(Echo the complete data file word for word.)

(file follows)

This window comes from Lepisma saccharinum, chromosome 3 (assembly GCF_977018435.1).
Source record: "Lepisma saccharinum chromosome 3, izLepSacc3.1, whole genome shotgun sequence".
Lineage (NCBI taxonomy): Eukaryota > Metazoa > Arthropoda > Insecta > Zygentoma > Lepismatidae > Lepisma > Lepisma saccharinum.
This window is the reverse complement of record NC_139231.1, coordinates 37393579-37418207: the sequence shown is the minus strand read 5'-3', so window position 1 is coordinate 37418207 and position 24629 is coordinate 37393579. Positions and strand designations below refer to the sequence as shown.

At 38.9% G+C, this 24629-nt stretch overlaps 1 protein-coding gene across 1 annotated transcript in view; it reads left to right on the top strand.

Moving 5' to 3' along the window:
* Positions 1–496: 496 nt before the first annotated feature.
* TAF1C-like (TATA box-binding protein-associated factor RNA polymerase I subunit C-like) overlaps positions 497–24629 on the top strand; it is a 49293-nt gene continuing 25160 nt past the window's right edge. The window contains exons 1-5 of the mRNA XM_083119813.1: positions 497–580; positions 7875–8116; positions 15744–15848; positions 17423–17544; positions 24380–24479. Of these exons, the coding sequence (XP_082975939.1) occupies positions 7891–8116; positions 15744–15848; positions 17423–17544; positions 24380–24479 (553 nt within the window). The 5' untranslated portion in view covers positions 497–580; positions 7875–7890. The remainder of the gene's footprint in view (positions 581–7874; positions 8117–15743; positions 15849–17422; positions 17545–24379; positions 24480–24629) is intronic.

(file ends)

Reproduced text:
This window comes from Lepisma saccharinum, chromosome 3 (assembly GCF_977018435.1).
Source record: "Lepisma saccharinum chromosome 3, izLepSacc3.1, whole genome shotgun sequence".
Lineage (NCBI taxonomy): Eukaryota > Metazoa > Arthropoda > Insecta > Zygentoma > Lepismatidae > Lepisma > Lepisma saccharinum.
This window is the reverse complement of record NC_139231.1, coordinates 37393579-37418207: the sequence shown is the minus strand read 5'-3', so window position 1 is coordinate 37418207 and position 24629 is coordinate 37393579. Positions and strand designations below refer to the sequence as shown.

At 38.9% G+C, this 24629-nt stretch overlaps 1 protein-coding gene across 1 annotated transcript in view; it reads left to right on the top strand.

Moving 5' to 3' along the window:
* Positions 1–496: 496 nt before the first annotated feature.
* TAF1C-like (TATA box-binding protein-associated factor RNA polymerase I subunit C-like) overlaps positions 497–24629 on the top strand; it is a 49293-nt gene continuing 25160 nt past the window's right edge. The window contains exons 1-5 of the mRNA XM_083119813.1: positions 497–580; positions 7875–8116; positions 15744–15848; positions 17423–17544; positions 24380–24479. Of these exons, the coding sequence (XP_082975939.1) occupies positions 7891–8116; positions 15744–15848; positions 17423–17544; positions 24380–24479 (553 nt within the window). The 5' untranslated portion in view covers positions 497–580; positions 7875–7890. The remainder of the gene's footprint in view (positions 581–7874; positions 8117–15743; positions 15849–17422; positions 17545–24379; positions 24480–24629) is intronic.